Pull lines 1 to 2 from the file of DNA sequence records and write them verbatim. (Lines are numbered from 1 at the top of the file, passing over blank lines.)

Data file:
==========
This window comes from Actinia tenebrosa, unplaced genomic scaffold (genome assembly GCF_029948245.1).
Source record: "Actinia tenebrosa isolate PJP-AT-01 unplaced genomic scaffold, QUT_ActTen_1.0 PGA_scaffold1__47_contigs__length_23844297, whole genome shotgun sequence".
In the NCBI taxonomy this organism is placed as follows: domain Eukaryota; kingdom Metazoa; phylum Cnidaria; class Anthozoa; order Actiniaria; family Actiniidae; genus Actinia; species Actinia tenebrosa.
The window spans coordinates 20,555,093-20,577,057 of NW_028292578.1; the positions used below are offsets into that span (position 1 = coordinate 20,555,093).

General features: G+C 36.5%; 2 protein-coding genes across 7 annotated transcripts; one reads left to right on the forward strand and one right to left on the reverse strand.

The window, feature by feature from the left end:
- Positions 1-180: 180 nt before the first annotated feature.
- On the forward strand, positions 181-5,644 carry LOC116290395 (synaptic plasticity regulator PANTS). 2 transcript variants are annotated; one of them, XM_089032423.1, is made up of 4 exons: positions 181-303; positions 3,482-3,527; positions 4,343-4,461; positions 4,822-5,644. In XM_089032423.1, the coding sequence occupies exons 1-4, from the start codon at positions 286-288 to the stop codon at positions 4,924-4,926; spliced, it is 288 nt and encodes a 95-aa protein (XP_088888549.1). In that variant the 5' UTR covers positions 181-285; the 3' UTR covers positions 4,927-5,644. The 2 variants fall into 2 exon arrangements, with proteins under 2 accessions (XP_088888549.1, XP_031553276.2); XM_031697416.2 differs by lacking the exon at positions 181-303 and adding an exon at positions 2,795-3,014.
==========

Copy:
This window comes from Actinia tenebrosa, unplaced genomic scaffold (genome assembly GCF_029948245.1).
Source record: "Actinia tenebrosa isolate PJP-AT-01 unplaced genomic scaffold, QUT_ActTen_1.0 PGA_scaffold1__47_contigs__length_23844297, whole genome shotgun sequence".